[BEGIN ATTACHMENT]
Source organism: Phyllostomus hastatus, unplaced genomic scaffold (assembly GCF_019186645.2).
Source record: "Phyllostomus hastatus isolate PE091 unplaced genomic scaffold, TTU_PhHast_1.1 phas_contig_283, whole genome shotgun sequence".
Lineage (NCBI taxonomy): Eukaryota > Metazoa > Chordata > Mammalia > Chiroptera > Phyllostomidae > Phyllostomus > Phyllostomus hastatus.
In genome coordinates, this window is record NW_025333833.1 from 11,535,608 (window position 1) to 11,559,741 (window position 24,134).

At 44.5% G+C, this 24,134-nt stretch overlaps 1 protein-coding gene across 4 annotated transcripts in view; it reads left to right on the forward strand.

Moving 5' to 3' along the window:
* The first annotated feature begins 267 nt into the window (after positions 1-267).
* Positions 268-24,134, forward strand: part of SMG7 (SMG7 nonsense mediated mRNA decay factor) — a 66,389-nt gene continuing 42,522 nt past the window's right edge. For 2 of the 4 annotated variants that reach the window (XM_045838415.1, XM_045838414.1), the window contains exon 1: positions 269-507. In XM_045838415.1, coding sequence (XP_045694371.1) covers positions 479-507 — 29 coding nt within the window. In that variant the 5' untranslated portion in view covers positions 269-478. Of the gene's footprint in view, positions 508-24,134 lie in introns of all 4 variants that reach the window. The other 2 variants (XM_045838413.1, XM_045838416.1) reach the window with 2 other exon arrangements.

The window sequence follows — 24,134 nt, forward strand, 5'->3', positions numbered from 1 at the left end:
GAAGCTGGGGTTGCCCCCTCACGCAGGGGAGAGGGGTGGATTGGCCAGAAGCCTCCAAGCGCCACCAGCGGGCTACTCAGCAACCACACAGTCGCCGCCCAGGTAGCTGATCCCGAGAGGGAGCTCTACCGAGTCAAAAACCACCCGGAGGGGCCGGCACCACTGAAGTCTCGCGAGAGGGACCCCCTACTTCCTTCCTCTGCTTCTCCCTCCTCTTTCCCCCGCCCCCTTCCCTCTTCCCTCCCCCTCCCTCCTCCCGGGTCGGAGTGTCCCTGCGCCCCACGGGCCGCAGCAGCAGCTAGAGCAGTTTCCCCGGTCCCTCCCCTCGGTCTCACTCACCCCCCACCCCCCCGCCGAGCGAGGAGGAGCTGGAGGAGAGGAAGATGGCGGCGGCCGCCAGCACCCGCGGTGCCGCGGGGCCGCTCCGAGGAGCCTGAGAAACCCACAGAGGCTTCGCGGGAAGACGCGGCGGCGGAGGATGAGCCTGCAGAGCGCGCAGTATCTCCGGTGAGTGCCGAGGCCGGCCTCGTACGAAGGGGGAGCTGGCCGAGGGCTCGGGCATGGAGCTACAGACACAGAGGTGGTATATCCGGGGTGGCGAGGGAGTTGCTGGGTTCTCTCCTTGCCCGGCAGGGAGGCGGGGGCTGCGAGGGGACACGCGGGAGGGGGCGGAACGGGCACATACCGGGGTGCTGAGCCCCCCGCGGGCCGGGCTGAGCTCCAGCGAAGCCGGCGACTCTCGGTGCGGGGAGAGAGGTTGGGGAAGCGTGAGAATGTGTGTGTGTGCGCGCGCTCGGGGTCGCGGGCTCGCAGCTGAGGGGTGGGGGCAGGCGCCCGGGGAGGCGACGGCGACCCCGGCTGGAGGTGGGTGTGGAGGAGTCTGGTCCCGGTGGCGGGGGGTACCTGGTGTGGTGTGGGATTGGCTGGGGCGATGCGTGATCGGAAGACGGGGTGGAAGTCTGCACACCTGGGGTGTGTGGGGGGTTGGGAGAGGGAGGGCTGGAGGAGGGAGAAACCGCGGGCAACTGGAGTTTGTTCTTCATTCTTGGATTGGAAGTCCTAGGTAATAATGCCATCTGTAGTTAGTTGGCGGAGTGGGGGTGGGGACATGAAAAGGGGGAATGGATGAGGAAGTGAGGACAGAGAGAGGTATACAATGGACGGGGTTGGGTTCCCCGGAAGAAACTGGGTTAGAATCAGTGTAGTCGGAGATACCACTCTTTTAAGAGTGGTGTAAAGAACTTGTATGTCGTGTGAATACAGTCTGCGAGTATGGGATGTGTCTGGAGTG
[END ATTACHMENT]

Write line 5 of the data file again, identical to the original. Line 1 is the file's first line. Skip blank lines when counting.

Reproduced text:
At 44.5% G+C, this 24,134-nt stretch overlaps 1 protein-coding gene across 4 annotated transcripts in view; it reads left to right on the forward strand.